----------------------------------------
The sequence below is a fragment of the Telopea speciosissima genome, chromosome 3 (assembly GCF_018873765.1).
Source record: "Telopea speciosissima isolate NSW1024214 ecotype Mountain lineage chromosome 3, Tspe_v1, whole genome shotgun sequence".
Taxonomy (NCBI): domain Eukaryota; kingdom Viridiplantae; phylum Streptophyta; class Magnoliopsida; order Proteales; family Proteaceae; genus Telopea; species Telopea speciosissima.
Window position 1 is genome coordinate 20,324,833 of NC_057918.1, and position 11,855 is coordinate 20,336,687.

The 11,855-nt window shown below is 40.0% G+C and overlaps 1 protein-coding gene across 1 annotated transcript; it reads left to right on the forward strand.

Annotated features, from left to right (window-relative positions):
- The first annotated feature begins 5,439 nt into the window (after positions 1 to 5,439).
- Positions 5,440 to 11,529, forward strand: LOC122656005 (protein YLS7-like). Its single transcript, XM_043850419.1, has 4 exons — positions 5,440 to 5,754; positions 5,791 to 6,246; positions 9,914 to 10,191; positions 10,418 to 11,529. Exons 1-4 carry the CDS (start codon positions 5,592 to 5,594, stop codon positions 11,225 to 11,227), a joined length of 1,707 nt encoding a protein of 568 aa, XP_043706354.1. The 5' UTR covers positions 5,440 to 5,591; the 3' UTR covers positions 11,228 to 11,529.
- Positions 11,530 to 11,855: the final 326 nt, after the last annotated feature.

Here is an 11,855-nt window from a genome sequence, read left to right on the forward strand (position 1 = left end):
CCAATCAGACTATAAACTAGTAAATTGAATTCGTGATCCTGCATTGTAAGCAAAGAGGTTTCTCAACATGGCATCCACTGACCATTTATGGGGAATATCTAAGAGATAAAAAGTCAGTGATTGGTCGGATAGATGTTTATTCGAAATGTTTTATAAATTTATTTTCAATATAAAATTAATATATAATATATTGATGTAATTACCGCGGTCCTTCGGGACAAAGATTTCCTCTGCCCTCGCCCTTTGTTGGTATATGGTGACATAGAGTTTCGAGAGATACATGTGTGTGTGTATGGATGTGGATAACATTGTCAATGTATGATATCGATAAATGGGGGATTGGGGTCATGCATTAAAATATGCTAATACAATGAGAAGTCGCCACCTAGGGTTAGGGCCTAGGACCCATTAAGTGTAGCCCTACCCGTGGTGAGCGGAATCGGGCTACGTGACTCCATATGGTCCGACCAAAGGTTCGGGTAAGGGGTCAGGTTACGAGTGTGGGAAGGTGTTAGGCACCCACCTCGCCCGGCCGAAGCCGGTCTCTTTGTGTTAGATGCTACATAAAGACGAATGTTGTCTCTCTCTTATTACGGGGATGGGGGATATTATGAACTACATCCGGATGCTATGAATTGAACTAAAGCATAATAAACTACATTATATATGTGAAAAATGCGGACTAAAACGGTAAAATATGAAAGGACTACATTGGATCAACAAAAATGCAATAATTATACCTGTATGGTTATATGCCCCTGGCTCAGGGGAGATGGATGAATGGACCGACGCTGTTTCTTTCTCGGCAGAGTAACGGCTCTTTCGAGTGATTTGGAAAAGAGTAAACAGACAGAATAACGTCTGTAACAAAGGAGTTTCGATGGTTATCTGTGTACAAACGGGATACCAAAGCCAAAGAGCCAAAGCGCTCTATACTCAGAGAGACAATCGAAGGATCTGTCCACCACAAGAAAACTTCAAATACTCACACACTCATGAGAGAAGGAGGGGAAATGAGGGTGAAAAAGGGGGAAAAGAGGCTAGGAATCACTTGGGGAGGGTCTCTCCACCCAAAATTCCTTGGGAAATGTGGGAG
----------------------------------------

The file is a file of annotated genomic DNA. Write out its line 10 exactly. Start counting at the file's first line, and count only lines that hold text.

Here is an 11,855-nt window from a genome sequence, read left to right on the forward strand (position 1 = left end):